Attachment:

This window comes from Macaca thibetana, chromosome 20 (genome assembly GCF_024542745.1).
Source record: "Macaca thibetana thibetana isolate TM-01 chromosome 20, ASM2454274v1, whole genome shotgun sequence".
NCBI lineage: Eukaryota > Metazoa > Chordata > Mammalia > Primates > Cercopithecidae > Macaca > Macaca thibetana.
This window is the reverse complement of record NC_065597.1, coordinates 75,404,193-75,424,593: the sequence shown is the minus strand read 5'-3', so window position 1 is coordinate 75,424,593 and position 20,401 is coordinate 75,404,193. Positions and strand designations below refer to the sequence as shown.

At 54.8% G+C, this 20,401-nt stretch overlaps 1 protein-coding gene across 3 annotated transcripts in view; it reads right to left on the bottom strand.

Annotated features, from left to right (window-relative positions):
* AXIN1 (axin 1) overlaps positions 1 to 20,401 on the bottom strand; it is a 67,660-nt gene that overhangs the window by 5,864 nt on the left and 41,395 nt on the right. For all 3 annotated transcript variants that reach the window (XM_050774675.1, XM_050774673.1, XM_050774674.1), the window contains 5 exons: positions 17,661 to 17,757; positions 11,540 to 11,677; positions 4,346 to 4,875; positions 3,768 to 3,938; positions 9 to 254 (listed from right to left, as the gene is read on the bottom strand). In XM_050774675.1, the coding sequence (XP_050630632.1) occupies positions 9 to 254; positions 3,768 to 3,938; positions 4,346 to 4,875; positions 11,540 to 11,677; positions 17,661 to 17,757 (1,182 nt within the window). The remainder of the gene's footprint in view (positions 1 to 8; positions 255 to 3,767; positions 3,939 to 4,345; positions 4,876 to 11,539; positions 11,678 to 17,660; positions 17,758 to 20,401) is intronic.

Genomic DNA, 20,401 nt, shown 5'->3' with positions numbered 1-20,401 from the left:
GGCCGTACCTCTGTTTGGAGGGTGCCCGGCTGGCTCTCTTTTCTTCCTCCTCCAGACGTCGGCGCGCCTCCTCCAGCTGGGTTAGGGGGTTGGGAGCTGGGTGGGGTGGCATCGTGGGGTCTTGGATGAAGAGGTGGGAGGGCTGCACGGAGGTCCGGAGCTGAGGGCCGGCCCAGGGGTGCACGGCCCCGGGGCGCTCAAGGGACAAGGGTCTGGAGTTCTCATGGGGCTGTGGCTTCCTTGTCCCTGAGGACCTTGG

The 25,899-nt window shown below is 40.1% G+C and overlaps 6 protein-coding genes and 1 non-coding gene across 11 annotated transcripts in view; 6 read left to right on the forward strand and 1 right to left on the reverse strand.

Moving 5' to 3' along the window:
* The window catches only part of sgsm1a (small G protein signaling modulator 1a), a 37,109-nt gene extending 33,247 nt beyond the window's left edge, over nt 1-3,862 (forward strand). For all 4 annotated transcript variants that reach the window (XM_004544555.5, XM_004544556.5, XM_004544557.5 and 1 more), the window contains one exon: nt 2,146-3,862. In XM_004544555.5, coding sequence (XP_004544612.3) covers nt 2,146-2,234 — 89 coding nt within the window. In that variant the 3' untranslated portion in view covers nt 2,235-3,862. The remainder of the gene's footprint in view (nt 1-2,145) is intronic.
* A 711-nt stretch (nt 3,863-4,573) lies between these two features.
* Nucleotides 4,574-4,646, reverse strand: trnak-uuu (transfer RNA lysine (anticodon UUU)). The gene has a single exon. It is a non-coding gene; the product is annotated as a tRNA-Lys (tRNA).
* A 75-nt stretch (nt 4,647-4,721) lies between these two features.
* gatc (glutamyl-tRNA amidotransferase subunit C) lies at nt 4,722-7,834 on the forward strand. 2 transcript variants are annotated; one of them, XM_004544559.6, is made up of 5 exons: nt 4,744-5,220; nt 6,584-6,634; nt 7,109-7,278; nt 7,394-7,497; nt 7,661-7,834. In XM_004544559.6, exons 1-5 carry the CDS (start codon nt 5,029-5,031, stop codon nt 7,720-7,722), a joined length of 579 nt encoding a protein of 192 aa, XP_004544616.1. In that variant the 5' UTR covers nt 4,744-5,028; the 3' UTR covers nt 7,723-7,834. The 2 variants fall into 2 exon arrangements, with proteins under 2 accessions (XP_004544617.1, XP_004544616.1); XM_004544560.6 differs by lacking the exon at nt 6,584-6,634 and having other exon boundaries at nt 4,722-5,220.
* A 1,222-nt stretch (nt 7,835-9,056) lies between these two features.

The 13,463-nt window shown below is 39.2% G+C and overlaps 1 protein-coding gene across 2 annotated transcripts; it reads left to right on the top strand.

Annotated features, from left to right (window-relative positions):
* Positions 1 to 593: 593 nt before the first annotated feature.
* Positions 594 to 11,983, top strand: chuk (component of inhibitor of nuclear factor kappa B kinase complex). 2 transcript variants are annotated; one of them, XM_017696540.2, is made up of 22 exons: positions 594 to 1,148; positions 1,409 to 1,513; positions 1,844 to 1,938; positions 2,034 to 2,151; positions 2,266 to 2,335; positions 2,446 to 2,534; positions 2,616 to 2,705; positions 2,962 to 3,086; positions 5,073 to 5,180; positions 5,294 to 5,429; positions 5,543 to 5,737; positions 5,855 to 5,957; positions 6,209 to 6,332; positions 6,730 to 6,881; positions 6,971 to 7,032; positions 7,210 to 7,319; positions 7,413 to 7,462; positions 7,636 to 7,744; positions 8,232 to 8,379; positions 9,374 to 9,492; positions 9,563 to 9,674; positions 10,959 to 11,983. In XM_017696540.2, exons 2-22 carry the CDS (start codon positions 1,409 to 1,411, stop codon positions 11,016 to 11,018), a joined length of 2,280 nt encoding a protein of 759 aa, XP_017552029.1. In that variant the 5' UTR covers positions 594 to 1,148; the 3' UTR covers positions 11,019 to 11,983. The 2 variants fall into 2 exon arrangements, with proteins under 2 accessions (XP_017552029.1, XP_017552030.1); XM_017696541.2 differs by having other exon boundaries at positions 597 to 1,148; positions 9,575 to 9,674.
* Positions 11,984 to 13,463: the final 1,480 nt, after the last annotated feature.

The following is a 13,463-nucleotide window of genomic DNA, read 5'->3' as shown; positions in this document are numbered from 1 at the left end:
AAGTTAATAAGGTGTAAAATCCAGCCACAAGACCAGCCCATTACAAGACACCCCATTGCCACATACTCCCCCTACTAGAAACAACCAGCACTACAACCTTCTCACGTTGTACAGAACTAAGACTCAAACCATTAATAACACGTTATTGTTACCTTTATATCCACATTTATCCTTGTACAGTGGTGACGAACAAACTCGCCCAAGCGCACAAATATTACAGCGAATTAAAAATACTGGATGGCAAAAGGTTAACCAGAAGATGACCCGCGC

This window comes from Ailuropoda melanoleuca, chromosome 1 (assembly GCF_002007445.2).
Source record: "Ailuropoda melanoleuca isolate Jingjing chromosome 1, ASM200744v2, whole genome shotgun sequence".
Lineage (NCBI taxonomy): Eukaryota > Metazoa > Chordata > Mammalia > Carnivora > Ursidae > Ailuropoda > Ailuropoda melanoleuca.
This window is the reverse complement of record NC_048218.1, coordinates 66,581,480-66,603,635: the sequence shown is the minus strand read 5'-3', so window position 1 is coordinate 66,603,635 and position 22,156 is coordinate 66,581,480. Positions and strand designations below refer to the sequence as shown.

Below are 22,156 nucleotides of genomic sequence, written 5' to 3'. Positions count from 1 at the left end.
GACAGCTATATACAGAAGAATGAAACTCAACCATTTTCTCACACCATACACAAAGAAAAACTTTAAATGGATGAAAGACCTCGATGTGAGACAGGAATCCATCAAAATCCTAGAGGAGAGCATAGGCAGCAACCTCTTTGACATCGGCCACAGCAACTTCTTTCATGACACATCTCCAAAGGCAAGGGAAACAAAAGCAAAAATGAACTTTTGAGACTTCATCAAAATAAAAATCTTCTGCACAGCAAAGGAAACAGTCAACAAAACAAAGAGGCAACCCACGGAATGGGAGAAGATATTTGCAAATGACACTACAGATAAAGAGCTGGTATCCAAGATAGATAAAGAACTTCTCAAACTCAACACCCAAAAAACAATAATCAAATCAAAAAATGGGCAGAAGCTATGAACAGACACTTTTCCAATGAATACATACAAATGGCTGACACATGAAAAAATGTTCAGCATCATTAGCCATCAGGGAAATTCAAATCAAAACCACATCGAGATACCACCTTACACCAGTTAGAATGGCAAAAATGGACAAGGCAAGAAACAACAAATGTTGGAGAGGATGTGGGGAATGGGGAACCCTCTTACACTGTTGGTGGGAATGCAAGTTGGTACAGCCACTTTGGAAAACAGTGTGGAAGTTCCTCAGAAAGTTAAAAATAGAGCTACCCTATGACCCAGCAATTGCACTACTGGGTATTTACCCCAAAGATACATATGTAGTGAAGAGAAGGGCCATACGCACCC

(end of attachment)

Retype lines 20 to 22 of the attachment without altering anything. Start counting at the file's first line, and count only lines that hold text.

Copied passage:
* Positions 1 to 593: 593 nt before the first annotated feature.
* Positions 594 to 11,983, top strand: chuk (component of inhibitor of nuclear factor kappa B kinase complex). 2 transcript variants are annotated; one of them, XM_017696540.2, is made up of 22 exons: positions 594 to 1,148; positions 1,409 to 1,513; positions 1,844 to 1,938; positions 2,034 to 2,151; positions 2,266 to 2,335; positions 2,446 to 2,534; positions 2,616 to 2,705; positions 2,962 to 3,086; positions 5,073 to 5,180; positions 5,294 to 5,429; positions 5,543 to 5,737; positions 5,855 to 5,957; positions 6,209 to 6,332; positions 6,730 to 6,881; positions 6,971 to 7,032; positions 7,210 to 7,319; positions 7,413 to 7,462; positions 7,636 to 7,744; positions 8,232 to 8,379; positions 9,374 to 9,492; positions 9,563 to 9,674; positions 10,959 to 11,983. In XM_017696540.2, exons 2-22 carry the CDS (start codon positions 1,409 to 1,411, stop codon positions 11,016 to 11,018), a joined length of 2,280 nt encoding a protein of 759 aa, XP_017552029.1. In that variant the 5' UTR covers positions 594 to 1,148; the 3' UTR covers positions 11,019 to 11,983. The 2 variants fall into 2 exon arrangements, with proteins under 2 accessions (XP_017552029.1, XP_017552030.1); XM_017696541.2 differs by having other exon boundaries at positions 597 to 1,148; positions 9,575 to 9,674.
* Positions 11,984 to 13,463: the final 1,480 nt, after the last annotated feature.